Are you eligible for expungement?

Many people in Louisiana, as well as throughout the nation, have experienced various challenges regarding seeking gainful employment, renting homes and other basic life changes after having been charged with a crime but not convicted, or after a conviction and serving time in prison. Employers often check your criminal background when you apply for positions in their companies.

If you have multiple arrests and/or convictions on your record, it may lessen your chances of being hired. Because legislators were aware of these problems, they created laws of expungement. Such laws vary by state, with some allowing you to apply after an arrest without conviction, while others reserve eligibility to those who have completed sentences after convictions.

What exactly is expungement and what are the benefits?

Generally speaking, an expungement means that the general public is being denied access to a person's criminal records. It is actually more of a concealment than a removal of content from your record. The following are some of the basic facts regarding the use of expungement:

  • Expungement helps anyone whose criminal record may pose an impediment to his or her reintegration into society after an arrest or conviction (depending on state laws.)
  • If you were to apply for entrance to a particular school, for instance, an expungement would allow you to answer "no" to any questions regarding whether you've ever faced charges for a crime.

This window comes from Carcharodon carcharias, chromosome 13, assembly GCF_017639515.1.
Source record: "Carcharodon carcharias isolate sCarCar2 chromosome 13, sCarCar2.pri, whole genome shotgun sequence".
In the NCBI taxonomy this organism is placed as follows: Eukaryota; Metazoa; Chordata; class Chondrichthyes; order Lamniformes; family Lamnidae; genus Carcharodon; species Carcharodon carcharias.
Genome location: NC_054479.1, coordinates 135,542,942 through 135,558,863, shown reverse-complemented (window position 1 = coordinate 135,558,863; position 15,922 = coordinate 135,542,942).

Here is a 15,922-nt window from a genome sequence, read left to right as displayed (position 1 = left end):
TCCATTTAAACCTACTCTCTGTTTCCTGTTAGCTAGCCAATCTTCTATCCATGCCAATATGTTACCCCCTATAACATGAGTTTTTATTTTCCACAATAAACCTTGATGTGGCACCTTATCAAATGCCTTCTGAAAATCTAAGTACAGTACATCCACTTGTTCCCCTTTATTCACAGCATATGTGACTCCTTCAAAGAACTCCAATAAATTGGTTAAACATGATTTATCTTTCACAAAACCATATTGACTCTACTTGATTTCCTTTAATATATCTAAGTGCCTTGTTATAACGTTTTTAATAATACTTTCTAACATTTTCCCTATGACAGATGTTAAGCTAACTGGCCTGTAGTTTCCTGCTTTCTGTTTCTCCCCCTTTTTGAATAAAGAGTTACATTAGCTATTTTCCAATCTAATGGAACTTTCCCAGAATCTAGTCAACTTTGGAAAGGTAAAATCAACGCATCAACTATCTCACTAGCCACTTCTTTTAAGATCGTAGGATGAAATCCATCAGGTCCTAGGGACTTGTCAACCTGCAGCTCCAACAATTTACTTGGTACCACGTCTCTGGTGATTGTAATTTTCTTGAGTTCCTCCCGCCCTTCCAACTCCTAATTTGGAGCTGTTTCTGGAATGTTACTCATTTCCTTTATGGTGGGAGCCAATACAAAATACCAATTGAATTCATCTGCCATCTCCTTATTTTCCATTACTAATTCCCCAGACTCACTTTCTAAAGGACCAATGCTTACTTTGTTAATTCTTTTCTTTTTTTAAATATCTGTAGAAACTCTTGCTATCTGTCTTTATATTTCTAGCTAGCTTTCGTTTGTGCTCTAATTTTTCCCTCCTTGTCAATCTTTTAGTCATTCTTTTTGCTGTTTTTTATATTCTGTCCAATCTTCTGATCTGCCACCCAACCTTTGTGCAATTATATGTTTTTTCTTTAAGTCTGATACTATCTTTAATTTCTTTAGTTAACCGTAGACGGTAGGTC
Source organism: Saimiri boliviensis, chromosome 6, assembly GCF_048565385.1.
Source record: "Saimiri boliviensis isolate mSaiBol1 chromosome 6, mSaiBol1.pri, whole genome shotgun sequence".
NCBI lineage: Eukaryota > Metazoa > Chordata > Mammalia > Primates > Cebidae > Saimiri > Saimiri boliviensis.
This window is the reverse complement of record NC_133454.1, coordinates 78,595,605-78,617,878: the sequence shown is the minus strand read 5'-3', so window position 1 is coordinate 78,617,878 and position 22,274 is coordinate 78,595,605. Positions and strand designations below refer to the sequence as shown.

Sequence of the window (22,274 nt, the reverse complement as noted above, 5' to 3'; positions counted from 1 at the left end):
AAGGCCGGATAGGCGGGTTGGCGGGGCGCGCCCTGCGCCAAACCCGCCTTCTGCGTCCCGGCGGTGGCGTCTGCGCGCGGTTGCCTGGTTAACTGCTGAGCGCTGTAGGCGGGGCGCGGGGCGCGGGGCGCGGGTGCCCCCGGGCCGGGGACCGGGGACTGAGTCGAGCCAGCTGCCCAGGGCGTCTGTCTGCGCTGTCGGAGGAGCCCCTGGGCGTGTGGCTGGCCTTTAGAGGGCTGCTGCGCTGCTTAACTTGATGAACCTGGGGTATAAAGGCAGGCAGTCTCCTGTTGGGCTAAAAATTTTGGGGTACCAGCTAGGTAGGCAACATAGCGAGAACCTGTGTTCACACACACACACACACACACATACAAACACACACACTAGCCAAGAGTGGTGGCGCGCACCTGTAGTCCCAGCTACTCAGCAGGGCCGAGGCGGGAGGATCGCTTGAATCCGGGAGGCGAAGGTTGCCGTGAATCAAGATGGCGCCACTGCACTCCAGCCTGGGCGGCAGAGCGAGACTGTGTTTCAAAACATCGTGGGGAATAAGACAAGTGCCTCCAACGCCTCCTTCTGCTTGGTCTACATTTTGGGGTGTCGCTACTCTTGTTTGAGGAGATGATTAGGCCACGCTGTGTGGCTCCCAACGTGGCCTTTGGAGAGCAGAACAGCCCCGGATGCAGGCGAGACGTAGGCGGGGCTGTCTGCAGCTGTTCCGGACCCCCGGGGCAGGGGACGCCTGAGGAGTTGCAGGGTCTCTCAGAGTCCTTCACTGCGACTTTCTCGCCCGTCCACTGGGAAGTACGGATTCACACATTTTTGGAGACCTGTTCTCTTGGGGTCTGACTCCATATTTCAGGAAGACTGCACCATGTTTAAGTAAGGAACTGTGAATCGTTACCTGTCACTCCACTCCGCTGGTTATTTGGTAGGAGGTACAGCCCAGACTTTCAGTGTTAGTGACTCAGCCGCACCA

• Nowadays, the average person can conduct an online search into someone's criminal background. If your record has received an expungement, the information they are able to view will be very limited.

It can be a great relief to know that the general population can not access a part of your life you'd likely rather forget. Some people, such as police officers and/or some prosecutors may still be able to access your criminal file after an expungement under certain circumstances.

How does it all work?

Although expungement eligibility and regulations vary by state, the first part of the process typically involves the person seeking the concealment. The basic process is as follows:

  • The person seeking expungement files a petition in court.
  • A statement of reason is included in the petition, meaning why you (or whoever is making the request) believe the court should approve the request.
  • The court reviews the application.
  • The court grants or denies the request.

One of the main advantages of expungement is that an arrest or conviction can not resurface in your life as an obstacle to success when you're applying for a job, trying to rent an apartment or wanting to further your education. As with many other aspects of the criminal justice system, chances of accomplishing your goals may greatly increase if you act alongside experienced representation in court.

A Louisiana attorney can clarify expungement laws in this state and can also review your application before you submit it to help you craft a petition that has the highest probability of being approved.

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